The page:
3. stephellis2013 says:

    Composing a Sonnet
    353 words


    Funny how no one ever gets the message. You have to spell it out for them … literally. And even then the illiterate morons don’t get it. Take tonight for instance. They’re at it again. At the entrance to my driveway.

    My driveway.

    Mine. Mine. Mine.

    Have I made that clear?

    Yes? Good. Then you’ll know I have a job to do and I’m sorry. But it’s there in black and white. ETERNITY. Now with your obvious educashun, do you know what that word means? Do you, do you? You’re both looking at me as though I’m some sort of madman. Hah, you don’t know the half of it.

    Eternity means forever.

    And I live at that house. You can keep your Dunroamins and your Bide-a-Wees. My house is ETERNITY. It is Forever. So now, and I’m sorry, but there’s nothing else for it, you’re coming with me.

    Him, him we can leave behind.

    We can leave him HERE.

    You, you are coming with me. Now please, please don’t struggle there’s a good girl. You boy, you stay put. I told you, you stay HERE. No? You don’t want to? Well, I can soon put that right. There, there, all done.

    Now don’t you fret girl, I’ve got some fresh clothes you can wear, although I must say crimson is a most becoming colour against your skin. But look at you, why you’re a veritable Snow White. A rosy red apple just waiting to be bitten, just waiting …

    Hush, don’t you waste your time screaming. No one’ll hear you. Not out here. Nobody every comes out here. Except young couples like you. P’raps that’s why I opened my little guesthouse in this here vicinity. It’s back up there, off the track. Blink and you miss it. I’m not the sort to advertise. I’m what you might call exclusive. A word of mouth kind of guy. A poet even. And I have so many words for you, words to whisper in your pretty little ear. But I’m getting carried away. Come, Eternity’s waiting for us and for you I will compose a sonnet.

  4. alva1206 says:

    Alva Holland
    352 words

    No Through Road

    It didn’t take long but this isn’t what I expected. It’s an ordinary street, like any other in my neighbourhood. There’s nothing celestial about this place. I was sure it would be different, nicer, more heavenly?

    Is this somewhere in between?

    Am I to park here for a while?

    But, look at the sign. It couldn’t be clearer. No parking from here to eternity, so I must have to keep going.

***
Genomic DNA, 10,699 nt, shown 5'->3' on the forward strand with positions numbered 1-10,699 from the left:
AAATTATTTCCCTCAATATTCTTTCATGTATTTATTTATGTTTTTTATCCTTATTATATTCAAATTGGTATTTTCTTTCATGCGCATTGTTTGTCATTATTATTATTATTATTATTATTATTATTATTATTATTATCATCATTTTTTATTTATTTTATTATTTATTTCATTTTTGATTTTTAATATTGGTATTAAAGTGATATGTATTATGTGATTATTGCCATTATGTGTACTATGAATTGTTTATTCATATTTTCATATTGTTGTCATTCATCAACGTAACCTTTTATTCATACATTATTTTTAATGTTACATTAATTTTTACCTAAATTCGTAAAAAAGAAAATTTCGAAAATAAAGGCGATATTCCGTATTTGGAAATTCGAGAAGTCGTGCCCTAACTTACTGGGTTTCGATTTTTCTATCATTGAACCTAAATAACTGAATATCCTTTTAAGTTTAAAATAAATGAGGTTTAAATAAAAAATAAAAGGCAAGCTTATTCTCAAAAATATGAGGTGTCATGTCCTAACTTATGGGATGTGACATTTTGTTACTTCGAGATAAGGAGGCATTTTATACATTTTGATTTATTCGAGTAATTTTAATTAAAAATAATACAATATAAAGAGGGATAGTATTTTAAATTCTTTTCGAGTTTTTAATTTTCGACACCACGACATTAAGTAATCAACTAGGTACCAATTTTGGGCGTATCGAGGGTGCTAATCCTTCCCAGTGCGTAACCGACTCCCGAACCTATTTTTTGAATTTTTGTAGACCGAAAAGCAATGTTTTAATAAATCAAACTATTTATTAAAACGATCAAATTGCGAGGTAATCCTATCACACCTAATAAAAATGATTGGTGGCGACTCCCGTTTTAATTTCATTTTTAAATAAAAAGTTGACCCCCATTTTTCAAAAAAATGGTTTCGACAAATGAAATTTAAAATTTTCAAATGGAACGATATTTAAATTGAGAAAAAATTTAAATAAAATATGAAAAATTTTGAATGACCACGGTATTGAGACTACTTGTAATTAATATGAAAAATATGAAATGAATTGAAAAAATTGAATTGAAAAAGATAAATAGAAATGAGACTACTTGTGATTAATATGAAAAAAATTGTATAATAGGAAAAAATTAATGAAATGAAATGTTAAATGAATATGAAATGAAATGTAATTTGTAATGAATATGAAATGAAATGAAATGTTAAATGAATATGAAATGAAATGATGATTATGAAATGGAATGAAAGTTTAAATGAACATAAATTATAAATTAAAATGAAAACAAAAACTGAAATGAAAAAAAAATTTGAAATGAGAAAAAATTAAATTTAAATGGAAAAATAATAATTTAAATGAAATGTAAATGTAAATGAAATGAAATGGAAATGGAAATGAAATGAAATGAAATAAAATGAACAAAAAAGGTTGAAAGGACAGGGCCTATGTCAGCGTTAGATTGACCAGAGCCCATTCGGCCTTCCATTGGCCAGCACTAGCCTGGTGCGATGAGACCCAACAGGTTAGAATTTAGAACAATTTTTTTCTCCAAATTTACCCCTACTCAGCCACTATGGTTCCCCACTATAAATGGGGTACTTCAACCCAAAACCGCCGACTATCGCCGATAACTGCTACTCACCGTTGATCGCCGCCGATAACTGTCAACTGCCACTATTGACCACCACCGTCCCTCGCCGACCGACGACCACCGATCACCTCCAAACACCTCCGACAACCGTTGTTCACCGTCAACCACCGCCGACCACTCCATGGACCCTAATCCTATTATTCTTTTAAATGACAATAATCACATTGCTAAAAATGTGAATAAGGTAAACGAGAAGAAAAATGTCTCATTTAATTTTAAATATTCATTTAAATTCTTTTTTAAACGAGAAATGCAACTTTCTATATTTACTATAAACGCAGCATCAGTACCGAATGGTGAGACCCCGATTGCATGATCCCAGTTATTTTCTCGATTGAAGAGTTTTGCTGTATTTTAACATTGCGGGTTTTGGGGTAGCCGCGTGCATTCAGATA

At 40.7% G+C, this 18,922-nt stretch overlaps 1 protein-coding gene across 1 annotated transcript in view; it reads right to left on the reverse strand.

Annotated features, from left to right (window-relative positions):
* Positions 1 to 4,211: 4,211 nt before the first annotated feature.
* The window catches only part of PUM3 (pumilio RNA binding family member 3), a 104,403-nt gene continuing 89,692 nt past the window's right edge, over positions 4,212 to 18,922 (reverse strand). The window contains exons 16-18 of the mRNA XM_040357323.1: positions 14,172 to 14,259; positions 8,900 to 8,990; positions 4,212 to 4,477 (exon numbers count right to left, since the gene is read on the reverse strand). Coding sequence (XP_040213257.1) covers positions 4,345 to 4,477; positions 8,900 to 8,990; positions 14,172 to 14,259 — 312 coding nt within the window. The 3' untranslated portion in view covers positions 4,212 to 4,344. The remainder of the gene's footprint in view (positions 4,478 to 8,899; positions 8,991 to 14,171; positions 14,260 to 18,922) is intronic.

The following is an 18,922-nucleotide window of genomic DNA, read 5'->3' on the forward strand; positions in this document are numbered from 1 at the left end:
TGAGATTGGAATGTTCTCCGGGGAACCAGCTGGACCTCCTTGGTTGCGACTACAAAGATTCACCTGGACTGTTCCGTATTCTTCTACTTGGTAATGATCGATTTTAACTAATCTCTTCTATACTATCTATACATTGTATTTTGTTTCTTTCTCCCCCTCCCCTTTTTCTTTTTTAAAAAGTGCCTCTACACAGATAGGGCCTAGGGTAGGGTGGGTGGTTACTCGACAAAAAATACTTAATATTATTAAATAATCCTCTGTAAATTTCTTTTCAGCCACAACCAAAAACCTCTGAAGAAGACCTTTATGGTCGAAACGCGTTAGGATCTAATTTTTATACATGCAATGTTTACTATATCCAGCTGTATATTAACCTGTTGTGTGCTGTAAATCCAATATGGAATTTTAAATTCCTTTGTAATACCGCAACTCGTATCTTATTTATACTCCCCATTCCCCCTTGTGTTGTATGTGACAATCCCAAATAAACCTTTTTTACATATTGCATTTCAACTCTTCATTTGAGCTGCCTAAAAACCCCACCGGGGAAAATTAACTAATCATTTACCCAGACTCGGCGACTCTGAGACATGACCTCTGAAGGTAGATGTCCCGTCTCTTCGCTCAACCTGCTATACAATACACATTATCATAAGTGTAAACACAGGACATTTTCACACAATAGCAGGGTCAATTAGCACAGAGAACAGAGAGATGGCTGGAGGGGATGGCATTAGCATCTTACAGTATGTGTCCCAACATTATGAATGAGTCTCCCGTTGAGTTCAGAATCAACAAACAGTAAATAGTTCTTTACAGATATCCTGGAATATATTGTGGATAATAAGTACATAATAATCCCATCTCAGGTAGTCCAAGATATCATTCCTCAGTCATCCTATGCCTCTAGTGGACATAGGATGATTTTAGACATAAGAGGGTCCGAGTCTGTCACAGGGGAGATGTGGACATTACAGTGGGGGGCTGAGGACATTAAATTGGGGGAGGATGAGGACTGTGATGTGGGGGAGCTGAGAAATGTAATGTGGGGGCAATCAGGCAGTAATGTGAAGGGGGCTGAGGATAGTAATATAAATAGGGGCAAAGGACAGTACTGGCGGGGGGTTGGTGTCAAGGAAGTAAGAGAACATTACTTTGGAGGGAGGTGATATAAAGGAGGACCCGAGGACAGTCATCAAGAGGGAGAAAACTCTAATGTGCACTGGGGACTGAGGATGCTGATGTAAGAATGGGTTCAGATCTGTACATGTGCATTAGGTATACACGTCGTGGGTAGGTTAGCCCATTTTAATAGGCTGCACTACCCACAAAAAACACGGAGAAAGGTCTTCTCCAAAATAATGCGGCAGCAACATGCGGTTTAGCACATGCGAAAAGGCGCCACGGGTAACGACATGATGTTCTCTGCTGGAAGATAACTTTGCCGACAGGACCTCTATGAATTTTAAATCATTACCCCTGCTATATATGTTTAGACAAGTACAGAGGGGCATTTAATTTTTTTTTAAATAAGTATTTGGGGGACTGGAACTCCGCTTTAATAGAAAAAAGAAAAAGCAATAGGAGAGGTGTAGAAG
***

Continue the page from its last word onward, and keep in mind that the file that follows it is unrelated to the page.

There’s someone watching me from the other side of the road. He can’t park there either. He’s moving through too. Do I know him? Looks oddly like Richard who accompanied me to our final school dance in 1968. He has a little dog – spit and image of Grandad’s Roscoe who welcomed us to Cherry Tree House every Sunday while we were living at home with Ma and Da. Happy days those, when Alice was still alive – before the accident. Nothing was the same after that.

    I’m walking on. There’s no-one on my side of the street. The trees are still but there’s a wind blowing a gale on the other side. Richard lookalike is fighting to keep hold of Roscoe-double’s lead. How weird is this place?

    Up ahead there’s a tunnel. Doesn’t look like there’s a sidewalk through but there’s no other way. The other side of the road seems to be fading into a fog through which I can hear a baby crying. No, not that – I can’t relive that pain. I need to go back. Can’t go forward through the tunnel if it’s taking me back there.

    I don’t seem to have control anymore. I look behind me. The No Parking sign has fallen over and the inked writing is washing into the gutter. It just says No Parking now – nothing about limits. Maybe I can stay here after all.

    I stop.

    Footsteps. I hear someone walking behind me but there’s no-one there. Many footsteps, no people, just the sound of their feet on the concrete. Boots, shoes, flip-flops, baby-shoes – no not baby-shoes. I don’t want to go this way.

    I am carried forward into the tunnel.

    No Parking.

    • stephellis2013 says:

      Oh this is sad – particularly the references to the lost baby and having to face up to that earlier loss. Great read.

  5. A V Laidlaw says:

    360 Words

    Those Things Are Going To Kill You

    I wind down the window as the policeman saunters towards the car. He wears mirrored sunglasses, big ones that cover half his face, as if he’s from some seventies cop show.